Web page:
Mortality (computability theory)

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In computability theory, the mortality problem is a decision problem which can be stated as follows:

Given a Turing machine, decide whether it halts when run on any configuration (not necessarily a starting one)

In the statement above, the configuration is a pair <q, w>, where q is one of the machine's states (not necessarily its initial state) and w is an infinite sequence of symbols representing the initial content of the tape. Note that while we usually assume that in the starting configuration all but finitely many cells on the tape are blanks, in the mortality problem the tape can have arbitrary content, including infinitely many non-blank symbols written on it.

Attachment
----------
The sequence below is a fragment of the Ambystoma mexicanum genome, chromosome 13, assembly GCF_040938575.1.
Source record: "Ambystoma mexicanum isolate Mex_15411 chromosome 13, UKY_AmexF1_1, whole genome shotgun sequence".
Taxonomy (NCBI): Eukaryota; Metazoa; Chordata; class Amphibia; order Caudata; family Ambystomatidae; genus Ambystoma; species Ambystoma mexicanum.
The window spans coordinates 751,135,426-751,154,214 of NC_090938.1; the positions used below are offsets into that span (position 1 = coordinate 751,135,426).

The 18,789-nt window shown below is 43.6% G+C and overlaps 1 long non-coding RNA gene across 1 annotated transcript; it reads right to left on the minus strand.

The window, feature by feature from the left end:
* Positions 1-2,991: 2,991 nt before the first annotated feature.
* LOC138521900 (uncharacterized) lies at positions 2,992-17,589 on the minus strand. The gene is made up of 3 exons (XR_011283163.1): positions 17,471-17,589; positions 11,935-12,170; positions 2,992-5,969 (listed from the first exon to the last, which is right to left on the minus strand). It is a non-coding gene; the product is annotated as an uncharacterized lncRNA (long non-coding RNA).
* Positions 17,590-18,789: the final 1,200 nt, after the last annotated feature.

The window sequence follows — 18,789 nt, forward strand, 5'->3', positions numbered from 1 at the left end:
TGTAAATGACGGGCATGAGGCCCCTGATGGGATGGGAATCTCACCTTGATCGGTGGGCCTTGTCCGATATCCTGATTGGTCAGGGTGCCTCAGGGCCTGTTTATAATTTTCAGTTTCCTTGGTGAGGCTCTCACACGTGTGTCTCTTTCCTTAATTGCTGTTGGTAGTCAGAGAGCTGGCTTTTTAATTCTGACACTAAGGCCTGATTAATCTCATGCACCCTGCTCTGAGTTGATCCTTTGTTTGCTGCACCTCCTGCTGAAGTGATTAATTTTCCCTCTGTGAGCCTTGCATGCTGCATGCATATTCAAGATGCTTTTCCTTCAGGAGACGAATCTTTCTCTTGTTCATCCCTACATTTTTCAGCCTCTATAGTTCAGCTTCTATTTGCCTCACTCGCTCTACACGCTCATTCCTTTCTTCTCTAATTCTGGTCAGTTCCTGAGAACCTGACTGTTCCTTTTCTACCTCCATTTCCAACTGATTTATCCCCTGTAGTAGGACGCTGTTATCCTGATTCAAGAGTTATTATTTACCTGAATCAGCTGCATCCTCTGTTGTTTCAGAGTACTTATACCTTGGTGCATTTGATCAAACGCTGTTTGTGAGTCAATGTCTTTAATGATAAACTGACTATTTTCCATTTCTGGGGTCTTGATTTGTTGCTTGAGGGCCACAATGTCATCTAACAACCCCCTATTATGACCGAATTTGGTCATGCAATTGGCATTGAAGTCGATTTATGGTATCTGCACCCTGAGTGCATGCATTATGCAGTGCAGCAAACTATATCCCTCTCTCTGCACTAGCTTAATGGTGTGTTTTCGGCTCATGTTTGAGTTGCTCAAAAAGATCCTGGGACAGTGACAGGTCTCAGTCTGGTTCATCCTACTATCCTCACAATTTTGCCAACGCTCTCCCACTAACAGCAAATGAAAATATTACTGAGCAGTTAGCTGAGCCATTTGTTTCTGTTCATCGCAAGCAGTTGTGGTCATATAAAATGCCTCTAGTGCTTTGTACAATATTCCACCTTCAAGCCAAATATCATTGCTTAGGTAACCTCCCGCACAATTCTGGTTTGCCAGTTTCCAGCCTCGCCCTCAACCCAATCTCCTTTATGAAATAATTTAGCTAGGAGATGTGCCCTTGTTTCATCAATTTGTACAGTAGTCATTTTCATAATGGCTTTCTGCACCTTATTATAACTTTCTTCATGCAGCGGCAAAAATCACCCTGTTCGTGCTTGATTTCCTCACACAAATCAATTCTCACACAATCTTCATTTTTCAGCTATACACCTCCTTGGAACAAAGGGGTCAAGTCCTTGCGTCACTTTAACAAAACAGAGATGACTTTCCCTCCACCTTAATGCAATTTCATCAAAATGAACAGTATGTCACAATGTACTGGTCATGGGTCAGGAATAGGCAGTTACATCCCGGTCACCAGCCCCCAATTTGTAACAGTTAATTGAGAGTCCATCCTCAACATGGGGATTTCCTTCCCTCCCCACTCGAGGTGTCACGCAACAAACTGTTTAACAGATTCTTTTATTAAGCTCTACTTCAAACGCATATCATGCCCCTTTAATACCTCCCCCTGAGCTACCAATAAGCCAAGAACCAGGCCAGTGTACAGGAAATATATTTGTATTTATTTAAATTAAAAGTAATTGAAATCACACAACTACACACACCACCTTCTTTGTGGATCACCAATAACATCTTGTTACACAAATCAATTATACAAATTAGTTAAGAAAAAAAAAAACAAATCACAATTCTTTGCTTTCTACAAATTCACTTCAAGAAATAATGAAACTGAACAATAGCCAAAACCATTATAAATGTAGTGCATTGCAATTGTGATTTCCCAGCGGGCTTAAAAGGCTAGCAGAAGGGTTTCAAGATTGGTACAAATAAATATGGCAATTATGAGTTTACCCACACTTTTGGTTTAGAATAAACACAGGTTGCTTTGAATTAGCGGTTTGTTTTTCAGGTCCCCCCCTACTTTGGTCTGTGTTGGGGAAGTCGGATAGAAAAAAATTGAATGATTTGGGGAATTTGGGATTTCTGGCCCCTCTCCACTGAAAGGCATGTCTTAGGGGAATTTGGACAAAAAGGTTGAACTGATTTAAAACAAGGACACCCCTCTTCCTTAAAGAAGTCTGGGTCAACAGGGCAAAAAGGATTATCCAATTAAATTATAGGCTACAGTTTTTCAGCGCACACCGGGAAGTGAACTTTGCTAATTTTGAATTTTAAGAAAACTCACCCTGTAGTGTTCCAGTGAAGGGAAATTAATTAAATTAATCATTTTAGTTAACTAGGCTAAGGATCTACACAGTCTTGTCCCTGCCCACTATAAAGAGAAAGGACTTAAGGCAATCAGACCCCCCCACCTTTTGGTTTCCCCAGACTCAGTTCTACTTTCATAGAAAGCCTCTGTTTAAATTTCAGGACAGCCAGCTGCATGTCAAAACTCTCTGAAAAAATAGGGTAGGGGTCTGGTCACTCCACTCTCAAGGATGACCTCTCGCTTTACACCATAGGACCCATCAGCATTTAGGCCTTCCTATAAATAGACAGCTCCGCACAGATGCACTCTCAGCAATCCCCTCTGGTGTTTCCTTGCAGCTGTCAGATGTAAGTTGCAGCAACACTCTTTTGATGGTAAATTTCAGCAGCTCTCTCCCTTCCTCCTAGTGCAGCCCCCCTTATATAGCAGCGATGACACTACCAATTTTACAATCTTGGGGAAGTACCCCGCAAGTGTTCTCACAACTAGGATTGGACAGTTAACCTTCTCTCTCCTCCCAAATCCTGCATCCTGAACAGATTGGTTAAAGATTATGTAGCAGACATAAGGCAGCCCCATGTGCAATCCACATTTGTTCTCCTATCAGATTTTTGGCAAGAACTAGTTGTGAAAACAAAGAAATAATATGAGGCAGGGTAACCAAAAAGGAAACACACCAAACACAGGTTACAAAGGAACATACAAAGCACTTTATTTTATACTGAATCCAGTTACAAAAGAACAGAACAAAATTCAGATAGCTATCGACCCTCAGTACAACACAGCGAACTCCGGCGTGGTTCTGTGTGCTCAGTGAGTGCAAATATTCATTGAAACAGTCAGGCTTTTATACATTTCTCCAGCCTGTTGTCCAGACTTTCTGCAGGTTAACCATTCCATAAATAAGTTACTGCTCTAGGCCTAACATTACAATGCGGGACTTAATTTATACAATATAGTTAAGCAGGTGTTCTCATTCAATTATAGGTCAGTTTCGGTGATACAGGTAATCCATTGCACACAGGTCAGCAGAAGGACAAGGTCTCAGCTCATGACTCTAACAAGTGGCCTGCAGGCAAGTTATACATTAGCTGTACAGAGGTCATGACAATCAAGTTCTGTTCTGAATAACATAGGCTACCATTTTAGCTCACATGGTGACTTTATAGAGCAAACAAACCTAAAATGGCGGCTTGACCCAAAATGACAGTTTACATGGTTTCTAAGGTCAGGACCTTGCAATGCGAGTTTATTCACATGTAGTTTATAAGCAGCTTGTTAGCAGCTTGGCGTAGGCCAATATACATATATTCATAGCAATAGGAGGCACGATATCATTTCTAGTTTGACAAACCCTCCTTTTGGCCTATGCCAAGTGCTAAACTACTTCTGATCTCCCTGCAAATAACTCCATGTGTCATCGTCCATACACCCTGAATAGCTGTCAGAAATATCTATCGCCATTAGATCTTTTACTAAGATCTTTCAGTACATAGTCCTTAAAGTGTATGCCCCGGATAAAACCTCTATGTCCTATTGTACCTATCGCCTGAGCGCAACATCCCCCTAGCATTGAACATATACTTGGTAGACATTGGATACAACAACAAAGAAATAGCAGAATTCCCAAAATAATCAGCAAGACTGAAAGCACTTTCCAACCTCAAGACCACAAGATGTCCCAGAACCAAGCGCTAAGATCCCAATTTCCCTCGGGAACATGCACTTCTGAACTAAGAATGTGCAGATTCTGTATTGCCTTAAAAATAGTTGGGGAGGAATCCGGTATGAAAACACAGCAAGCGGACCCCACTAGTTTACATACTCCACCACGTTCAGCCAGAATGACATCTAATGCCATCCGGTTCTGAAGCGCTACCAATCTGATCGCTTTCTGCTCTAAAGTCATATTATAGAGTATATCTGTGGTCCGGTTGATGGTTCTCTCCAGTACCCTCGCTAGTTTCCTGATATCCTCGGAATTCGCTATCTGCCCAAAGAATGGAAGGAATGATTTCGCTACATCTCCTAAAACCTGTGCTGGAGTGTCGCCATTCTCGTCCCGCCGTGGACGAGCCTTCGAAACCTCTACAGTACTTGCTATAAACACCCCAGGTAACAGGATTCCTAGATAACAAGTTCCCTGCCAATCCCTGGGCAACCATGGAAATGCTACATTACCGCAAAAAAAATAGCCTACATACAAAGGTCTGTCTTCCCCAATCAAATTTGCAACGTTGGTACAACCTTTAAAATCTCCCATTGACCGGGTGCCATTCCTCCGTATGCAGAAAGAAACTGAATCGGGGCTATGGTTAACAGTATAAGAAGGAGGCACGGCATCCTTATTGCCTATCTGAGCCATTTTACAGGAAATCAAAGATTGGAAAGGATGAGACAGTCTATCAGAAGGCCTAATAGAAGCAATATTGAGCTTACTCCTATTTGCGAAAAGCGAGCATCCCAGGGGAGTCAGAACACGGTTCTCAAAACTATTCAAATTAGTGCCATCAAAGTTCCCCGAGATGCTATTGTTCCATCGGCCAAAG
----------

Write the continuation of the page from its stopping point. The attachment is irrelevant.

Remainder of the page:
Philip K. Hooper proved in 1966 that the mortality problem is undecidable. However, it can be shown that the set of Turing machines which are mortal (i.e. halt on every starting configuration) is recursively enumerable.